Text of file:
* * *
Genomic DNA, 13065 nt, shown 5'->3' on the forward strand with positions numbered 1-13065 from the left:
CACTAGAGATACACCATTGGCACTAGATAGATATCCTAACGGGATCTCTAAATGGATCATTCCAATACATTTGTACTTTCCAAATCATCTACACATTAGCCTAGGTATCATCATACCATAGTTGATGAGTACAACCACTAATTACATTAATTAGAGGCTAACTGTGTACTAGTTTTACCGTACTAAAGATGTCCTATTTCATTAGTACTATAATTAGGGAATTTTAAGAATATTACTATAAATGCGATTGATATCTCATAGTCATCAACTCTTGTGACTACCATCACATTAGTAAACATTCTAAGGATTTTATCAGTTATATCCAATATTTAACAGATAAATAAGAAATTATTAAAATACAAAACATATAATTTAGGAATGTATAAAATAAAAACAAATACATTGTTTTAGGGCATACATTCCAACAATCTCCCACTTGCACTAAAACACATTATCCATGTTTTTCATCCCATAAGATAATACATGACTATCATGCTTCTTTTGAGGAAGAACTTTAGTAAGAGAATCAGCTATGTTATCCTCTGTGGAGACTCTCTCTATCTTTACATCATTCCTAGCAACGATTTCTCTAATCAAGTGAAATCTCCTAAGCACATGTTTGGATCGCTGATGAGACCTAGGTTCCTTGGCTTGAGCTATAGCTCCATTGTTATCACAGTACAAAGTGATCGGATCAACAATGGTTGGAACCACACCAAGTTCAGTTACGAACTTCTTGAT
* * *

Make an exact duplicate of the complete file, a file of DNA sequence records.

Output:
Genomic DNA, 13065 nt, shown 5'->3' on the forward strand with positions numbered 1-13065 from the left:
CACTAGAGATACACCATTGGCACTAGATAGATATCCTAACGGGATCTCTAAATGGATCATTCCAATACATTTGTACTTTCCAAATCATCTACACATTAGCCTAGGTATCATCATACCATAGTTGATGAGTACAACCACTAATTACATTAATTAGAGGCTAACTGTGTACTAGTTTTACCGTACTAAAGATGTCCTATTTCATTAGTACTATAATTAGGGAATTTTAAGAATATTACTATAAATGCGATTGATATCTCATAGTCATCAACTCTTGTGACTACCATCACATTAGTAAACATTCTAAGGATTTTATCAGTTATATCCAATATTTAACAGATAAATAAGAAATTATTAAAATACAAAACATATAATTTAGGAATGTATAAAATAAAAACAAATACATTGTTTTAGGGCATACATTCCAACAATCTCCCACTTGCACTAAAACACATTATCCATGTTTTTCATCCCATAAGATAATACATGACTATCATGCTTCTTTTGAGGAAGAACTTTAGTAAGAGAATCAGCTATGTTATCCTCTGTGGAGACTCTCTCTATCTTTACATCATTCCTAGCAACGATTTCTCTAATCAAGTGAAATCTCCTAAGCACATGTTTGGATCGCTGATGAGACCTAGGTTCCTTGGCTTGAGCTATAGCTCCATTGTTATCACAGTACAAAGTGATCGGATCAACAATGGTTGGAACCACACCAAGTTCAGTTACGAACTTCTTGAT